Chief Spence clearly was never on a hunger strike and even if she wishes to call it a sacred fast now, it is equally clear that this was a grandstanding attempt to distract attention from her own failed management on her reserve. It hasn’t worked. All it has accomplished is to further undermine her own credibility and that of the Idle No More movement.
In fact, Idle No More has done a very poor job of protecting its credibility. Too many speak for it and while the founders of the movement have attempted to delicately distance themselves from people like Theresa Spence and some of the other chiefs and extremists, they haven’t been very successful.
Instead, the movement has only served to bring into sharp focus just how divided the First Nations are on the issues and on their own leadership. Some now are even demonizing AFN Grand Chief Sean Atleo at a time when a united leadership was never more important.
Despite having been told by the office of the Queen that her majesty does not involve herself in the negotiations of these issues, Theresa Spence continues to demand a meeting with her representative, the Governor General. It isn’t going to happen. The Governor General is not empowered to negotiate on behalf of the people of Canada. That was changed in the 1800s by constitutional amendment. Only the Prime Minister and his cabinet can represent Canada in any negotiations with First Nations.
There is an arrogance to the expectation that Chief Spence has the right to decide who will speak for Canada. It would be as if Canada dictated to the First Nations who could only speak for them.
I believe Idle No More would have been far more successful with Canadians and for aboriginal peoples if it had focused its anger on its own leadership with demands for change and accountability. There is no doubt in my mind that the movement would have found many allies among Canadians and in that way would have seen increasing pressure on both the Canadian Government and First Nations leadership to negotiate concrete agreements that would benefit people living on reserves.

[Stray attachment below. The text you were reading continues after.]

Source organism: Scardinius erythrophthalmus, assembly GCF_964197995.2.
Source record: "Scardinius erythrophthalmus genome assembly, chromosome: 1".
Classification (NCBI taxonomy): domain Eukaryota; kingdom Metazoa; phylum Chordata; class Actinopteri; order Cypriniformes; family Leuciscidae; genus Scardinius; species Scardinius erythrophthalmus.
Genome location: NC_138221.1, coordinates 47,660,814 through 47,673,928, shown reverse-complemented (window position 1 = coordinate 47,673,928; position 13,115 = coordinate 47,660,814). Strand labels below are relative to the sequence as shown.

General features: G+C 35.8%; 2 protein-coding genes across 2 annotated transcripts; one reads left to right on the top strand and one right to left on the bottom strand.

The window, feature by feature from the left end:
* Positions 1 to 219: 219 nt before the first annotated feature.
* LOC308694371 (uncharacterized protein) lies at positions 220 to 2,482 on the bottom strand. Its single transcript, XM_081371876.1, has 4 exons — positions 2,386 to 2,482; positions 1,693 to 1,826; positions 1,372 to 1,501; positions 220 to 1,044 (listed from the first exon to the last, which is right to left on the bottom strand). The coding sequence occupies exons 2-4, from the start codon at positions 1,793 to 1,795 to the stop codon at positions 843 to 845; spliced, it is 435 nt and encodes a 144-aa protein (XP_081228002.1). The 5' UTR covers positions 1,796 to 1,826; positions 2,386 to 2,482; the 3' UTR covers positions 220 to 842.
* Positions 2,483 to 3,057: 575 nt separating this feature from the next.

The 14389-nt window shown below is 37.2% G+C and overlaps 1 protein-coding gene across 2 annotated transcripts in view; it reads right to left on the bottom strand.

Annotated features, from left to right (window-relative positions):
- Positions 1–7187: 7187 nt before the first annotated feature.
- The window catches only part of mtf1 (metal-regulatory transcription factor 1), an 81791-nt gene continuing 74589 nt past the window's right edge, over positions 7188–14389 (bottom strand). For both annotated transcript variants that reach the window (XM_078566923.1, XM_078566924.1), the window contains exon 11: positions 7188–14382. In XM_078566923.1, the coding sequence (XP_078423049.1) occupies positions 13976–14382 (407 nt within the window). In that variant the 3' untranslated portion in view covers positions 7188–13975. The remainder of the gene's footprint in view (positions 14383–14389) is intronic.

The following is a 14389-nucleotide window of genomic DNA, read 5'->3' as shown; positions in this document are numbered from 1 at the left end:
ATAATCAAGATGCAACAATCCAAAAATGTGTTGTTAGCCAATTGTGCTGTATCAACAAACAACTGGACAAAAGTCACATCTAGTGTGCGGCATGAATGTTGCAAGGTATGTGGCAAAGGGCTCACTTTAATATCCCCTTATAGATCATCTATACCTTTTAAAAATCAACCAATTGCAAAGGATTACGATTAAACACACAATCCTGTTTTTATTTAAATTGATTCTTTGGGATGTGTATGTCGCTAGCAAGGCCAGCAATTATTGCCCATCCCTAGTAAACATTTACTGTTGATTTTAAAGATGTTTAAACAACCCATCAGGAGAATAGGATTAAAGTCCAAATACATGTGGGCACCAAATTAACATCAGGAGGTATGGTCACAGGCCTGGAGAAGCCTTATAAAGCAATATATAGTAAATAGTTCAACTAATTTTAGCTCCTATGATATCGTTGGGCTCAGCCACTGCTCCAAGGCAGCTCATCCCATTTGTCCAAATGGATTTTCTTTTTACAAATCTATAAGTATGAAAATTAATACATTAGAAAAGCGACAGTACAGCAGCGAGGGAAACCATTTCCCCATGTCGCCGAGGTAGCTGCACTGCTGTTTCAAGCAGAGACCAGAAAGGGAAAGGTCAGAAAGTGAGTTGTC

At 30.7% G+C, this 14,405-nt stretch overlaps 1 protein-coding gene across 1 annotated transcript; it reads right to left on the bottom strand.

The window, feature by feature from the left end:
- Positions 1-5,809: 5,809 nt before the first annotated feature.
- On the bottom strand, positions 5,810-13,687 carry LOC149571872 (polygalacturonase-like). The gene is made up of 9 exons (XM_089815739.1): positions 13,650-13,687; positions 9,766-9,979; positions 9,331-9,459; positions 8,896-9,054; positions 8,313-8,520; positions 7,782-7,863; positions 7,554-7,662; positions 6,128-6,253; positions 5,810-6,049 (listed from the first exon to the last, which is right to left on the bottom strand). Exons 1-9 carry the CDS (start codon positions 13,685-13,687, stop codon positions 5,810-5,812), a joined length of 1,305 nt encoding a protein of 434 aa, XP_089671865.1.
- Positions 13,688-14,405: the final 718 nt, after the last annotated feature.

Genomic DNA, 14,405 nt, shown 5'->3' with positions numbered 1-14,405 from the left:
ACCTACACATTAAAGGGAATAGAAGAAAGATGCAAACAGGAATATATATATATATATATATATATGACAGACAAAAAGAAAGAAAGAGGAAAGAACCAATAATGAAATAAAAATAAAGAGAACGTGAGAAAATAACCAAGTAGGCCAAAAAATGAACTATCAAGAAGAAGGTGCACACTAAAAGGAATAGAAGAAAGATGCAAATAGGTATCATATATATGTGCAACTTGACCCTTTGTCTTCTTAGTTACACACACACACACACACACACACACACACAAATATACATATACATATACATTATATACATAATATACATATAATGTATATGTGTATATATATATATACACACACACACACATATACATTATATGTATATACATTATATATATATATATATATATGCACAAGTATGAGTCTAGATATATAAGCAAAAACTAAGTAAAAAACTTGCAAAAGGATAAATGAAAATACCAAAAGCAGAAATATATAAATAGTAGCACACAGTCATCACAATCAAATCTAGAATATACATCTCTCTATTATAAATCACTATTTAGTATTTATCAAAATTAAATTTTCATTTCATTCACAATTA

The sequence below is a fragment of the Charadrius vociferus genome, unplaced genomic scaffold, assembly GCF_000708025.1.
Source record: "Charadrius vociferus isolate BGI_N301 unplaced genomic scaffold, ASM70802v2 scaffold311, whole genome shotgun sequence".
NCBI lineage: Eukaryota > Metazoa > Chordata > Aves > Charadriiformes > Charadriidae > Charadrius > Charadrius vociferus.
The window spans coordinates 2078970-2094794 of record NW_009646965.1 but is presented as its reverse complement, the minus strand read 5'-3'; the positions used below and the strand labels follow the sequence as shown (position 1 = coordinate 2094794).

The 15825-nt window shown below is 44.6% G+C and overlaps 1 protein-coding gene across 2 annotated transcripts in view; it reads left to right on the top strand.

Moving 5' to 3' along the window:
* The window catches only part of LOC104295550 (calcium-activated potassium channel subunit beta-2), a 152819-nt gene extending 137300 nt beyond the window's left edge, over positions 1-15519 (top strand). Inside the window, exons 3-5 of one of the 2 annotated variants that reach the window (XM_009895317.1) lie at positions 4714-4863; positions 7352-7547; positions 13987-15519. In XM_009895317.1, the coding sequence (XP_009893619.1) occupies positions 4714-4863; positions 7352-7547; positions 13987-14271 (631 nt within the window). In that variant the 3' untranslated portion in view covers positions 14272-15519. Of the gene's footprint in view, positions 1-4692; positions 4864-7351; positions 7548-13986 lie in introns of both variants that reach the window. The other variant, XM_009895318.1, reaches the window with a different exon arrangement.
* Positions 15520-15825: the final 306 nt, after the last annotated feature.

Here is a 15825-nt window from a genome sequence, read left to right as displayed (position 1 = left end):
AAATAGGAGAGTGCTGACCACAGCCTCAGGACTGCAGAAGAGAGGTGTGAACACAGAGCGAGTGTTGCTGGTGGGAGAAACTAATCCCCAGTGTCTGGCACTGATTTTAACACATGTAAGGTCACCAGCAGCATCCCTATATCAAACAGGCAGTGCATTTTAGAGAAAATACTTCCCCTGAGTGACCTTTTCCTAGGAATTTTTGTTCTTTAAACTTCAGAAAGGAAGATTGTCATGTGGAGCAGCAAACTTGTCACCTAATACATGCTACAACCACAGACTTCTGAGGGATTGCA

Instead, the movement fell back on the same tired blame game and pointless protest actions that have driven away much of the support they could have had. Along with the usual and predictable accusations of racism because there is a growing backlash against the pointless illegal blockades, it chose grandstanding instead of working to create a broad consensus of the issues being faced by indigenous people. In the end, Idle No More allowed others to hijack their agenda and to fall back on the same, shopworn disruptive but unsuccessful demonstration and protest tactics of the past.
Canadians have had enough and are becoming increasingly frustrated by continual rounds of demonstration and accusation that never accomplish anything..
They are angry at being accused of racism and with the constant demands for more funding without accountability for the billions and other free benefits already being provided by taxpayers. Now Canadians want answers for the money that has been spent by the leadership of the First Nations. They want their laws enforced on their highways and at border crossings and they their government to hold First Nations accountable for the living conditions and mismanagement on too many reserves.
It isn’t, I think, what Idle No More was hoping to accomplish.
© 2012 Maggie’s Bear